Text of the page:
Local Nonprofit Reacts to FDA Ruling on Hearing Aids
WASHINGTON, D.C. - A new FDA rule will allow people to get hearing aids without prescriptions but a local nonprofit that helps people who are deaf or have hearing loss has some advice for people before they rush to the stores.
At the Center for Hearing and Deaf Services, a nonprofit with locations across Pennsylvania, including this one here in Erie, they go above and beyond to help deaf people and people with hearing loss.
“We provide programs for intellectually disabled deaf adults, we have interpreting services, which is how a lot of people know us because we provide sign language and now foreign language interpreters as well,” said Amy Hart, President and CEO of HDS. “In Pittsburgh we have an audiologist, we have an assistive device center so that if people need to amplify telephones, flashing smoke detectors, things like that we can get for them.”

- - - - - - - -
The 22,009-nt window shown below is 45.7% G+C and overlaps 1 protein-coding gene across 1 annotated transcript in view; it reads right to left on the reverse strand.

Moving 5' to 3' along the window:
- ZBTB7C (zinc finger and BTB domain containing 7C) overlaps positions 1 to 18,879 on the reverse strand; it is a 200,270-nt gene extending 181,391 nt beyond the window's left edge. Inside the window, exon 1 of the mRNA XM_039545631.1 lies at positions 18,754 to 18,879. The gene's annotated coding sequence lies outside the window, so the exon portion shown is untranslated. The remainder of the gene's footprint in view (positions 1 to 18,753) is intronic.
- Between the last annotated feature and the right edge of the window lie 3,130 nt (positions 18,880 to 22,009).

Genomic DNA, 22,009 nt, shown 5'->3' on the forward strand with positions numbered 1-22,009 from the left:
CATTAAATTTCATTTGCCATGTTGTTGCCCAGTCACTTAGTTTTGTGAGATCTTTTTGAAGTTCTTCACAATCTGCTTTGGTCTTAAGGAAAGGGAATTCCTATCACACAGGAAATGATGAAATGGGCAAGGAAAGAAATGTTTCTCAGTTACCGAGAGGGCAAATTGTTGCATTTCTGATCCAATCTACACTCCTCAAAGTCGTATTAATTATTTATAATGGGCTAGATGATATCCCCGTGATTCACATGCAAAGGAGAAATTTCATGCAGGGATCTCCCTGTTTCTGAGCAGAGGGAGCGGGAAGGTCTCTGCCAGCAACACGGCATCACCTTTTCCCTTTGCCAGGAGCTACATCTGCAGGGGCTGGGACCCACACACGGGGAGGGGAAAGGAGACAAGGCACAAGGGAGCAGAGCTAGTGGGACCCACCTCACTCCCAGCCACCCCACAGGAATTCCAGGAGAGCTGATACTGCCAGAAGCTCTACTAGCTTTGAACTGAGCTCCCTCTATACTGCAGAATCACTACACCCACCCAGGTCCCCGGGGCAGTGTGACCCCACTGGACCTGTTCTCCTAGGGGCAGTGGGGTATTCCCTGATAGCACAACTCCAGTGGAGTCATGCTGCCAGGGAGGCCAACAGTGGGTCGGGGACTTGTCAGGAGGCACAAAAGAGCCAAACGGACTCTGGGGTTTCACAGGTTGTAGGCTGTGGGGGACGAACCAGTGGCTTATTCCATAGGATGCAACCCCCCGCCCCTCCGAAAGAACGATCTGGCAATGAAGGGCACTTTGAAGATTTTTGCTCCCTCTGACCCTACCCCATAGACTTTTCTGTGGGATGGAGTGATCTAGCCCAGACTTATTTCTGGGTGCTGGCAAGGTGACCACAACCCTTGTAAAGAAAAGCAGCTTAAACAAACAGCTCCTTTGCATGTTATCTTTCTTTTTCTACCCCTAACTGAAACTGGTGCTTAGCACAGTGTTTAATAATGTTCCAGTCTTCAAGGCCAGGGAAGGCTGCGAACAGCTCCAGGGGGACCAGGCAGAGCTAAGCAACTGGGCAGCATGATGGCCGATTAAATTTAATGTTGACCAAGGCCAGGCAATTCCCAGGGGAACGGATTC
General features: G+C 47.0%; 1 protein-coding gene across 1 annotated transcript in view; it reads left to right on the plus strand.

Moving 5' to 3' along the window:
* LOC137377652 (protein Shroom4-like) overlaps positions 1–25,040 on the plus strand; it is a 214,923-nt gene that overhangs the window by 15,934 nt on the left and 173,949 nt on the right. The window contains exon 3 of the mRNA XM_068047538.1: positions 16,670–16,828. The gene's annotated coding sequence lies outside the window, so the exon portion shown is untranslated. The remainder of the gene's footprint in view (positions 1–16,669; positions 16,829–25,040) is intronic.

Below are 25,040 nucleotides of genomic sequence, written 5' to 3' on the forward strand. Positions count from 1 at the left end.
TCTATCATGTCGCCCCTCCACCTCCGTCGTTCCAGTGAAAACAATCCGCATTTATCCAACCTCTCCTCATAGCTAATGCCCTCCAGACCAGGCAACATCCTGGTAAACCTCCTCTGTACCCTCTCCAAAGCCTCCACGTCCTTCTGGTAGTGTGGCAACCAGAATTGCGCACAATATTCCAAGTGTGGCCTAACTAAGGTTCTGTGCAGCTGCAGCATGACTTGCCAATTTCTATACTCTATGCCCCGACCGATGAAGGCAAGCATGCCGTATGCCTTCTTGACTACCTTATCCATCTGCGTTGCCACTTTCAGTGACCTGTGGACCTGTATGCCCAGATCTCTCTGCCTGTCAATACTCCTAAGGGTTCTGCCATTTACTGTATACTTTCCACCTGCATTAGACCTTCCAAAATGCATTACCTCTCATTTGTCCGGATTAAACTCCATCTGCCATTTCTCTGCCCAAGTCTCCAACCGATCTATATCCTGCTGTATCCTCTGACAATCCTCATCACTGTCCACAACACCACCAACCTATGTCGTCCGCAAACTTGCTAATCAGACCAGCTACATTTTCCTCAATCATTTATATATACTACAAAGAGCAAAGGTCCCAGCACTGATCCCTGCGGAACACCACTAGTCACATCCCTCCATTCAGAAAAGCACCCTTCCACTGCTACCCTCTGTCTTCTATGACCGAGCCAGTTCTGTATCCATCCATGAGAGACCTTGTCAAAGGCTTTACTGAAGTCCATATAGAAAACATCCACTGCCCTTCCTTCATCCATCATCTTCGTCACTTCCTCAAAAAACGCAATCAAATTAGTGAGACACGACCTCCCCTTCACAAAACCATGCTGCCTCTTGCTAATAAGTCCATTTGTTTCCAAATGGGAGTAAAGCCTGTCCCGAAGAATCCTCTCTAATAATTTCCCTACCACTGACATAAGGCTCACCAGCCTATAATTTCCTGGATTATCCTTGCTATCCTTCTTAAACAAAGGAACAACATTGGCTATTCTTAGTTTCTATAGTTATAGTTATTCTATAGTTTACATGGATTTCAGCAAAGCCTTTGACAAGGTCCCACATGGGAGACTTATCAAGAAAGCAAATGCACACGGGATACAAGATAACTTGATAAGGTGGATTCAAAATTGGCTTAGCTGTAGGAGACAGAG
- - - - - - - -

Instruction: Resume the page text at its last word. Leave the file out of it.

According to the FDA, close to 30 million U.S. adults could benefit from using a hearing aid but few can afford to pay for exams and prescription hearing aids and most insurance plans don’t cover them. Recently, a new FDA ruling could remedy that. The ruling would allow people to buy them over the counter at pharmacies and stores without having to be examined by a doctor first. But the HDS said they’re a little concerned with the new ruling.
“It's always great when people can get assistive devices they need,” said Hart. “What we see with people who go to an audiologist is if they find the hearing aid and it doesn’t work exactly right, they throw them in a drawer and they say hearing aids don’t work for me and that’s kind of our fears that will happen. People go over the counter there’s not enough known yet about if these aids will be able to deal with different types of hearing loss, because hearing loss is very individualized.”
So even with this new ruling, HDS encourages people to at least get a baseline audio-gram, which is the result of a hearing test, before you buy hearing aids.
“That will tell them where their hearing loss is or is not and even if they’re buying their hearing aid over the counter, at least they’ll know what type of aid they need to help their personal specific hearing loss,” said Hart.
This rule applies to adults ages 18 and up with mild to moderate hearing loss. President Biden said people can start buying these hearing aids over the counter as early as mid-October.